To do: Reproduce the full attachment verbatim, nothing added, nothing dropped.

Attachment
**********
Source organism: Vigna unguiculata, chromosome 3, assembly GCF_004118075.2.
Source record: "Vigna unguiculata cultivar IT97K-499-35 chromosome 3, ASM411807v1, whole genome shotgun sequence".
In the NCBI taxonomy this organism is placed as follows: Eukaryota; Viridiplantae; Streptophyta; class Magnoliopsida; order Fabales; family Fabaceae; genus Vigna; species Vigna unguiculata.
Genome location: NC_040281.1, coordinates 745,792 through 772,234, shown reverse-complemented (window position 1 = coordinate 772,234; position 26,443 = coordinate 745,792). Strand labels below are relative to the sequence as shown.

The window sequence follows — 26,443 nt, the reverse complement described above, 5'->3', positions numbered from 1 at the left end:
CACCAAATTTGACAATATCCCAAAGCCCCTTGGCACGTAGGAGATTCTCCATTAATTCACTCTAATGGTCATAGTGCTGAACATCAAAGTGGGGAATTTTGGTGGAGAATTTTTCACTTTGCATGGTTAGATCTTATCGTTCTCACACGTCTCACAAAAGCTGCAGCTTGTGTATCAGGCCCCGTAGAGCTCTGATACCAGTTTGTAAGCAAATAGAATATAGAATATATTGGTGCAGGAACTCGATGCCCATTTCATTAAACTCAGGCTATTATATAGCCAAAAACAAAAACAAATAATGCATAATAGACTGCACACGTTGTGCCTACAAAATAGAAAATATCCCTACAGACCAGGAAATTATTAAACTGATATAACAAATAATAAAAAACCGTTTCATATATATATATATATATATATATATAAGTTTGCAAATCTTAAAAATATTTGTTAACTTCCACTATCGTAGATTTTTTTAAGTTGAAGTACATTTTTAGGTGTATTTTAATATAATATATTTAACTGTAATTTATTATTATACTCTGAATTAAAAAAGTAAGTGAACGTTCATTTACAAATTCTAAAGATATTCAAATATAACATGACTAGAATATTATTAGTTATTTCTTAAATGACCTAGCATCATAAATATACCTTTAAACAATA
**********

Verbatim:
Source organism: Vigna unguiculata, chromosome 3, assembly GCF_004118075.2.
Source record: "Vigna unguiculata cultivar IT97K-499-35 chromosome 3, ASM411807v1, whole genome shotgun sequence".
In the NCBI taxonomy this organism is placed as follows: Eukaryota; Viridiplantae; Streptophyta; class Magnoliopsida; order Fabales; family Fabaceae; genus Vigna; species Vigna unguiculata.
Genome location: NC_040281.1, coordinates 745,792 through 772,234, shown reverse-complemented (window position 1 = coordinate 772,234; position 26,443 = coordinate 745,792). Strand labels below are relative to the sequence as shown.

The window sequence follows — 26,443 nt, the reverse complement described above, 5'->3', positions numbered from 1 at the left end:
CACCAAATTTGACAATATCCCAAAGCCCCTTGGCACGTAGGAGATTCTCCATTAATTCACTCTAATGGTCATAGTGCTGAACATCAAAGTGGGGAATTTTGGTGGAGAATTTTTCACTTTGCATGGTTAGATCTTATCGTTCTCACACGTCTCACAAAAGCTGCAGCTTGTGTATCAGGCCCCGTAGAGCTCTGATACCAGTTTGTAAGCAAATAGAATATAGAATATATTGGTGCAGGAACTCGATGCCCATTTCATTAAACTCAGGCTATTATATAGCCAAAAACAAAAACAAATAATGCATAATAGACTGCACACGTTGTGCCTACAAAATAGAAAATATCCCTACAGACCAGGAAATTATTAAACTGATATAACAAATAATAAAAAACCGTTTCATATATATATATATATATATATATATAAGTTTGCAAATCTTAAAAATATTTGTTAACTTCCACTATCGTAGATTTTTTTAAGTTGAAGTACATTTTTAGGTGTATTTTAATATAATATATTTAACTGTAATTTATTATTATACTCTGAATTAAAAAAGTAAGTGAACGTTCATTTACAAATTCTAAAGATATTCAAATATAACATGACTAGAATATTATTAGTTATTTCTTAAATGACCTAGCATCATAAATATACCTTTAAACAATA